Texas/Vision 2009 also vows that "information relating to toll projects be made publicly accessible at earlier and more frequent points throughout the process," and that "a public hearing on the information is now required prior to execution of the CDA contract." That sounds nice and squishy, but says nothing substantive. There's no language about the public being given the opportunity to affect the decisions, just to know about them. And after experiencing the arrogance of TxDOT in the past, there's virtually no reason to believe that the public can alter decisions: in recent years, TxDOT took heat for not being more forthcoming with the public regarding all the plans relating to the TTC. In fact, a suit was filed just to force the agency to finally release the contract so that Texans could read the terms!
Under another heading in the document entitled "More Than Just a Road," we find TxDOT's promise to "build only those projects that serve unique regional needs and that can be integrated into a comprehensive statewide transportation project." Again, no improvement. The original plan would have built the road in segments anyway, segments connecting into one long highway. The commitment to integrating the network of roads still stands, apparently. What a con.
Most frightening is this statement: "This plan is a living document that will be updated over the next 50 years as transportation needs change." Any time the words living and document are strung together it is cause for pause. All that means is that it's subject to change at anyone's whim.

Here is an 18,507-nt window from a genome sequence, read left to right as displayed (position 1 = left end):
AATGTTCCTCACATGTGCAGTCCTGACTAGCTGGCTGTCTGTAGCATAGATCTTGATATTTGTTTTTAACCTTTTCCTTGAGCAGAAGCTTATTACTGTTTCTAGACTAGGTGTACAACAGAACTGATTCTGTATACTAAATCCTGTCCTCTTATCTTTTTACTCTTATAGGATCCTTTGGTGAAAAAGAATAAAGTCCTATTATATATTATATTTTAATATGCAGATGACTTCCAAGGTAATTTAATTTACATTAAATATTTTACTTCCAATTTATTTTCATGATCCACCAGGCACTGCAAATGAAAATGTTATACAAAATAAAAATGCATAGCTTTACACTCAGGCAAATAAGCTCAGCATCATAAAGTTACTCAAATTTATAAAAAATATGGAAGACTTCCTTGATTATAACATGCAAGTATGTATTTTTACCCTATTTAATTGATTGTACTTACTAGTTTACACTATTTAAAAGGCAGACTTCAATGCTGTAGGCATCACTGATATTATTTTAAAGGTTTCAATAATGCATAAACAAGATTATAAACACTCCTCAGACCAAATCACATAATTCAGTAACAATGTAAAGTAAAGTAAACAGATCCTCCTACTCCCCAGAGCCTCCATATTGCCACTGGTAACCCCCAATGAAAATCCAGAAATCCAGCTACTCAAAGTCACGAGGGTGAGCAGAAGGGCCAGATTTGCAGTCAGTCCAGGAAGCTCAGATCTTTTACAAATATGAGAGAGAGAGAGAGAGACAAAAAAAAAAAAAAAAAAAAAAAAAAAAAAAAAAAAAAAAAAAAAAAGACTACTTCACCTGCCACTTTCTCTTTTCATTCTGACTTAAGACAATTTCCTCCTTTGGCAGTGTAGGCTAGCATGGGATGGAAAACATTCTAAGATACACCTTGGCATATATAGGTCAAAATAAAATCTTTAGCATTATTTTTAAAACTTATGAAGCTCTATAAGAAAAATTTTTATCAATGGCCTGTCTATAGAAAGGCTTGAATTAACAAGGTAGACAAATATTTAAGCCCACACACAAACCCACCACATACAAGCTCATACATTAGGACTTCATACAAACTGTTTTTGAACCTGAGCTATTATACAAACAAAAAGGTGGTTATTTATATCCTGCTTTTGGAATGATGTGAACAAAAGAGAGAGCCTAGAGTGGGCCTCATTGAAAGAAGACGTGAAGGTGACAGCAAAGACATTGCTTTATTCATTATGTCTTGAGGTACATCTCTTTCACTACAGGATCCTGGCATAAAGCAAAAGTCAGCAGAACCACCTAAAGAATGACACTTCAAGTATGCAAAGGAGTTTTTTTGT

What Texans really want to read in the document isn't there. There's nothing written that laws passed during the last six years allowing this project have been changed. Nor that past contracts have been declared void. Nor that the concessions granted to Cintra have been rescinded. Nor that the goods and people the corridor was expected to accommodate will quit coming. Conceptually, the project goes full steam ahead.
TxDOT continues to pretend that this is a Texas project designed to help Texans get around. In fact, Governor Rick Perry and the late Ric Williamson, then head of the Texas Transportation Commission are on record stating that all Texas roads will eventually be tolled, and have viewed the TTC as a revenue project, not a traffic solution. The TTC does nothing to address Texans' legitimate complaints about rush hour traffic, but will destroy rural Texas. The TTC and other planned corridors do not address the problems on existing roads, and one of them, La Entrada al Pacifico, is actually routed through the least populated area of the state! Since the TTC has very limited on/off ramps, it will place drivers in a position of having to drive many miles out of their way to get off the road. A solution in need of a problem, the corridor will really serve as a pipeline for the massive and deadly infusion of "trade" from China.